Intensity of competition among incumbents is often the strongest of the five competitive forces. Intra-industry rivalry puts pressure on prices, margins, and therefore the profitability of every firm in the industry. Competition between existing players can be centered on price or other attributes that customers value. The following factors determine the intensity of competitive rivalry.

  • Industry Concentration: Industries concentrated among a relatively small number of large companies usually have less competition. Fragmented industries where there are many sellers of the same size on the other hand tend to be highly competitive. The level of industry concentration can be evaluated by analyzing relative market shares. Rivalry is more intense where each company’s market share is roughly equal or where two or more firms are struggling for market leadership. Unstable market shares are also an indicator of competitive rivalry. Two additional measures of competitive rivalry are the Concentration Ratio (CRx) and the Herfindahl-Hirschman Index (HHI).
    • The CRx ratio is used to show the extent of market control of the largest firms in the industry (e.g. the top three companies account for 80% of the market share). If a few firms hold a significant share of the market they can more easily maintain competitive advantages and abnormal profits using lobbying power and legal savvy to shape regulation in their favor .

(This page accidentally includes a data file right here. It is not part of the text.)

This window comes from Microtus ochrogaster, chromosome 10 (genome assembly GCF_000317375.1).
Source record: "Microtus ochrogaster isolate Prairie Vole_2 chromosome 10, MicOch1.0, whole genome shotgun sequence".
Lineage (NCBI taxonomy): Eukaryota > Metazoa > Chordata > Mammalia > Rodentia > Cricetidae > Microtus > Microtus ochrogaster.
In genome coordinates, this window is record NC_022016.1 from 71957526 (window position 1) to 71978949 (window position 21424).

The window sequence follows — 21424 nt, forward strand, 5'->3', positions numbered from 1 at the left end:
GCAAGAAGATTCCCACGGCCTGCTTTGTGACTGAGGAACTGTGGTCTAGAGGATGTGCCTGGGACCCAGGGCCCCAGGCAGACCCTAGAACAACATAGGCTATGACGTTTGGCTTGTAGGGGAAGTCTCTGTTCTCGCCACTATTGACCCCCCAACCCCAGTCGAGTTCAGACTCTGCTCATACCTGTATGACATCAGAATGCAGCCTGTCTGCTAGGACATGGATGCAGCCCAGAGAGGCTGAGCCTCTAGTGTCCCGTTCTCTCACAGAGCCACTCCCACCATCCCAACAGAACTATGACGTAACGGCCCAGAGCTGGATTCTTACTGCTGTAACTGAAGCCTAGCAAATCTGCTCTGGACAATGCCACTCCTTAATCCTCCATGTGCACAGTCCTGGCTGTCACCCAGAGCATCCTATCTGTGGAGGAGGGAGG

• The HHI measures the amount of competition in an industry by giving greater weight to larger organizations. An index value close to zero indicates a large number of small organizations. Values near one represent a small number of large organizations.
      • Herfindahl-Hirschman Index (HHI)
      • HHI Table
  • Capacity Level: Analysts should consider the current and future changes in industry capacity levels since excess capacity fosters greater competition. Industries with high barriers to exit are the most prone to over-capacity. Exit costs are greatest for businesses with highly specialized equipment because liquidation would result in significant losses. Instead of abandoning their investments, these firms will resort to extreme methods of competition and continue to operate despite being unprofitable. Excess capacity is also characteristic of firms that are highly capital intensive. Since it takes longer for new capacity to meet increases in demand, capacity additions often overshoot long-run demand. These same businesses face high fixed costs of production and are pressured to produce larger volumes to achieve economies of scale, thereby causing excess capacity and price cuts.
  • Life Cycle: Where an industry is in its life cycle affects the level of competition among incumbents. If the market is growing slowly or shrinking then firms are unable to growth without taking market away from competitors. As a result, firms will strongly defend their existing market share and attempt to gain a greater share at the expense of others.
  • Product Differentiation: Products that are not unique or homogenous compete mainly on price. In some cases, low levels of product differentiation can be achieved by improving service levels or developing strong brand identities. Competition is greatest when products are straightforward and uncomplicated, such as commodities.
  • Storage Costs: To avoid high storage costs or losing inventory to spoilage, sellers will aggressively price their products in order to sell them more quickly. Industries in the business of supplying highly perishable items are therefore characterized by more intense competition.

5. Threat of New Entrants